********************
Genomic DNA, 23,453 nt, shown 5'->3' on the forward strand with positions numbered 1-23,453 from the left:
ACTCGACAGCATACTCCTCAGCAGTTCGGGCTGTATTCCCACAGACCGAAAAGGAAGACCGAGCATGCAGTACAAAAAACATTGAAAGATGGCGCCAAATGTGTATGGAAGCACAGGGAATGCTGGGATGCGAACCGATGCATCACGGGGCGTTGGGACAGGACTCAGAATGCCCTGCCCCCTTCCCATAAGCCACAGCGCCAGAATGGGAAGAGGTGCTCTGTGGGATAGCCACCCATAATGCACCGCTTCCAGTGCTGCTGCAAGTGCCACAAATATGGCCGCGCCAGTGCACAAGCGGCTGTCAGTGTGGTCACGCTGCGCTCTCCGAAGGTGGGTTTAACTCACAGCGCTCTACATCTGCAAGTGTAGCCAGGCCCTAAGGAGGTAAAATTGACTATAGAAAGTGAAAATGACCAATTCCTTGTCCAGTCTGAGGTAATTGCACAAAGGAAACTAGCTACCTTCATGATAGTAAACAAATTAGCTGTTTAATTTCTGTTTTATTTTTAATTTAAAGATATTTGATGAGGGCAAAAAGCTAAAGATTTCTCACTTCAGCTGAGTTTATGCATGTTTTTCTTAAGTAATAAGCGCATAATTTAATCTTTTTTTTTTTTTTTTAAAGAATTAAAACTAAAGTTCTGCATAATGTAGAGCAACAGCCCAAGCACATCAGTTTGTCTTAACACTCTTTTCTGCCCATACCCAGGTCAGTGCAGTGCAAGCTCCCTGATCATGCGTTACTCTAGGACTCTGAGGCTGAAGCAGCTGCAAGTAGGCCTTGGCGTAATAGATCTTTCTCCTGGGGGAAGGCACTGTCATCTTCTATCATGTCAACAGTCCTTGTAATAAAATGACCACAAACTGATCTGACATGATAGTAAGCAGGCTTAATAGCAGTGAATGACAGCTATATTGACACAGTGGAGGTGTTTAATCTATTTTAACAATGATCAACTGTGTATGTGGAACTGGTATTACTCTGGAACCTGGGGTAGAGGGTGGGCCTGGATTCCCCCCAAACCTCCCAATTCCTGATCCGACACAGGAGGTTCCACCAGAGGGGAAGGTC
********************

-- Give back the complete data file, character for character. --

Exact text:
Genomic DNA, 23,453 nt, shown 5'->3' on the forward strand with positions numbered 1-23,453 from the left:
ACTCGACAGCATACTCCTCAGCAGTTCGGGCTGTATTCCCACAGACCGAAAAGGAAGACCGAGCATGCAGTACAAAAAACATTGAAAGATGGCGCCAAATGTGTATGGAAGCACAGGGAATGCTGGGATGCGAACCGATGCATCACGGGGCGTTGGGACAGGACTCAGAATGCCCTGCCCCCTTCCCATAAGCCACAGCGCCAGAATGGGAAGAGGTGCTCTGTGGGATAGCCACCCATAATGCACCGCTTCCAGTGCTGCTGCAAGTGCCACAAATATGGCCGCGCCAGTGCACAAGCGGCTGTCAGTGTGGTCACGCTGCGCTCTCCGAAGGTGGGTTTAACTCACAGCGCTCTACATCTGCAAGTGTAGCCAGGCCCTAAGGAGGTAAAATTGACTATAGAAAGTGAAAATGACCAATTCCTTGTCCAGTCTGAGGTAATTGCACAAAGGAAACTAGCTACCTTCATGATAGTAAACAAATTAGCTGTTTAATTTCTGTTTTATTTTTAATTTAAAGATATTTGATGAGGGCAAAAAGCTAAAGATTTCTCACTTCAGCTGAGTTTATGCATGTTTTTCTTAAGTAATAAGCGCATAATTTAATCTTTTTTTTTTTTTTTTAAAGAATTAAAACTAAAGTTCTGCATAATGTAGAGCAACAGCCCAAGCACATCAGTTTGTCTTAACACTCTTTTCTGCCCATACCCAGGTCAGTGCAGTGCAAGCTCCCTGATCATGCGTTACTCTAGGACTCTGAGGCTGAAGCAGCTGCAAGTAGGCCTTGGCGTAATAGATCTTTCTCCTGGGGGAAGGCACTGTCATCTTCTATCATGTCAACAGTCCTTGTAATAAAATGACCACAAACTGATCTGACATGATAGTAAGCAGGCTTAATAGCAGTGAATGACAGCTATATTGACACAGTGGAGGTGTTTAATCTATTTTAACAATGATCAACTGTGTATGTGGAACTGGTATTACTCTGGAACCTGGGGTAGAGGGTGGGCCTGGATTCCCCCCAAACCTCCCAATTCCTGATCCGACACAGGAGGTTCCACCAGAGGGGAAGGTC